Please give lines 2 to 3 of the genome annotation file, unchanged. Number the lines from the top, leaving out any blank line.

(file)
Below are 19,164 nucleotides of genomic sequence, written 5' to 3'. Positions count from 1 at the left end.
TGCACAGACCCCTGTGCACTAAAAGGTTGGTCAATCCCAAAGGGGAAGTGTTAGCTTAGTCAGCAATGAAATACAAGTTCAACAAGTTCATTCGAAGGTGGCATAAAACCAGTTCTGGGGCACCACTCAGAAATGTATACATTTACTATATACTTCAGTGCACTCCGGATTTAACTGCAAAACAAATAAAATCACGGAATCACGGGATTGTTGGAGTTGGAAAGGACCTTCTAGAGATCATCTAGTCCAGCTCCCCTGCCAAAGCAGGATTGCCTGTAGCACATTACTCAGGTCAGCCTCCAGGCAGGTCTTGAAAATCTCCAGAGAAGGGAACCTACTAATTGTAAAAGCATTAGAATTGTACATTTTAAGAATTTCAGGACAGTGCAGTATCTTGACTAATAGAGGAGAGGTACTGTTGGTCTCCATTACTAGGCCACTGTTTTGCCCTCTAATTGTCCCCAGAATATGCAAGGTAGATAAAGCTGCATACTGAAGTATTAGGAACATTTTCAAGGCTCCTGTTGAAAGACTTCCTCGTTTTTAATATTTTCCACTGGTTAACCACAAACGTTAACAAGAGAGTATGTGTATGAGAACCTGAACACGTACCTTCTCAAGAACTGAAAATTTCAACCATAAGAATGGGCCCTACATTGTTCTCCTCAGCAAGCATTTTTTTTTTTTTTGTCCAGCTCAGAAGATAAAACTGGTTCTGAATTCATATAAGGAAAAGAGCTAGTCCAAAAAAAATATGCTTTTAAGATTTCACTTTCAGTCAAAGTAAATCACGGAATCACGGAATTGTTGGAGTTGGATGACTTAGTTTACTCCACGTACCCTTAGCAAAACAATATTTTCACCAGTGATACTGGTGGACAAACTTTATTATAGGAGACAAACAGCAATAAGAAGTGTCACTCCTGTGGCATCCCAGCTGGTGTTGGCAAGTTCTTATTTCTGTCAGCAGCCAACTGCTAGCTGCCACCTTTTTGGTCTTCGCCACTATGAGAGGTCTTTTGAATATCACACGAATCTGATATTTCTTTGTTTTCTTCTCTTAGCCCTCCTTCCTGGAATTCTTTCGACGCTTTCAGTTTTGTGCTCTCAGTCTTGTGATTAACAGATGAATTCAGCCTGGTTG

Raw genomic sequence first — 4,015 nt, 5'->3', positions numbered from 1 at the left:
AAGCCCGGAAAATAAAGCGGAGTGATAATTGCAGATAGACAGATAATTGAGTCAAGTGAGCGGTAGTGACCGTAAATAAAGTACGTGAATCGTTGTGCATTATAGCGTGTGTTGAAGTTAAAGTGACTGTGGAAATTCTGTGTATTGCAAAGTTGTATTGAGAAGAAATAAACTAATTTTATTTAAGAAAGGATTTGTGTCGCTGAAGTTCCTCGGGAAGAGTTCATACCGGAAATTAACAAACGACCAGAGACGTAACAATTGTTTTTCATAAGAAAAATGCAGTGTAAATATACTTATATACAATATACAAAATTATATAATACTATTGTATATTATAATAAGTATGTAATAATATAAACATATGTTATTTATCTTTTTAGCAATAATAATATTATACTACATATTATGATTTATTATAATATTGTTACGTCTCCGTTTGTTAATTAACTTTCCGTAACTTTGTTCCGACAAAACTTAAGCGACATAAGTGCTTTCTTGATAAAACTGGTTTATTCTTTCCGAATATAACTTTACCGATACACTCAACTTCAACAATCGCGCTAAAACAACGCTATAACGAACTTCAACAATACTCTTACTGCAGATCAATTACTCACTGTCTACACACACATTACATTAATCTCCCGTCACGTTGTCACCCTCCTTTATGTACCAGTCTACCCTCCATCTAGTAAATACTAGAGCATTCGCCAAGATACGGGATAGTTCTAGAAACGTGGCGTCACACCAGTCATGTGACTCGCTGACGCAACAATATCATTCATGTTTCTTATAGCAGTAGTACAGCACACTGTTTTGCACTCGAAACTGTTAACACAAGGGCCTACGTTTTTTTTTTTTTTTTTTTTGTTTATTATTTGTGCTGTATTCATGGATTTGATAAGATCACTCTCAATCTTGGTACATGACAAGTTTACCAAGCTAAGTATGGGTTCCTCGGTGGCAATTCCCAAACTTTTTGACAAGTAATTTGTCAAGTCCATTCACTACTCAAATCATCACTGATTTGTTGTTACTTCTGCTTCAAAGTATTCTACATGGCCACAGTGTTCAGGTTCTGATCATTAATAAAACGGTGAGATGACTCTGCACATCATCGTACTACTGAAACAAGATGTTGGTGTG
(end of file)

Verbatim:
TGCACAGACCCCTGTGCACTAAAAGGTTGGTCAATCCCAAAGGGGAAGTGTTAGCTTAGTCAGCAATGAAATACAAGTTCAACAAGTTCATTCGAAGGTGGCATAAAACCAGTTCTGGGGCACCACTCAGAAATGTATACATTTACTATATACTTCAGTGCACTCCGGATTTAACTGCAAAACAAATAAAATCACGGAATCACGGGATTGTTGGAGTTGGAAAGGACCTTCTAGAGATCATCTAGTCCAGCTCCCCTGCCAAAGCAGGATTGCCTGTAGCACATTACTCAGGTCAGCCTCCAGGCAGGTCTTGAAAATCTCCAGAGAAGGGAACCTACTAATTGTAAAAGCATTAGAATTGTACATTTTAAGAATTTCAGGACAGTGCAGTATCTTGACTAATAGAGGAGAGGTACTGTTGGTCTCCATTACTAGGCCACTGTTTTGCCCTCTAATTGTCCCCAGAATATGCAAGGTAGATAAAGCTGCATACTGAAGTATTAGGAACATTTTCAAGGCTCCTGTTGAAAGACTTCCTCGTTTTTAATATTTTCCACTGGTTAACCACAAACGTTAACAAGAGAGTATGTGTATGAGAACCTGAACACGTACCTTCTCAAGAACTGAAAATTTCAACCATAAGAATGGGCCCTACATTGTTCTCCTCAGCAAGCATTTTTTTTTTTTTTGTCCAGCTCAGAAGATAAAACTGGTTCTGAATTCATATAAGGAAAAGAGCTAGTCCAAAAAAAATATGCTTTTAAGATTTCACTTTCAGTCAAAGTAAATCACGGAATCACGGAATTGTTGGAGTTGGATGACTTAGTTTACTCCACGTACCCTTAGCAAAACAATATTTTCACCAGTGATACTGGTGGACAAACTTTATTATAGGAGACAAACAGCAATAAGAAGTGTCACTCCTGTGGCATCCCAGCTGGTGTTGGCAAGTTCTTATTTCTGTCAGCAGCCAACTGCTAGCTGCCACCTTTTTGGTCTTCGCCACTATGAGAGGTCTTTTGAATATCACACGAATCTGATATTTCTTTGTTTTCTTCTCTTAGCCCTCCTTCCTGGAATTCTTTCGACGCTTTCAGTTTTGTGCTCTCAGTCTTGTGATTAACAGATGAATTCAGCCTGGTTG

Raw genomic sequence first — 4,015 nt, 5'->3', positions numbered from 1 at the left: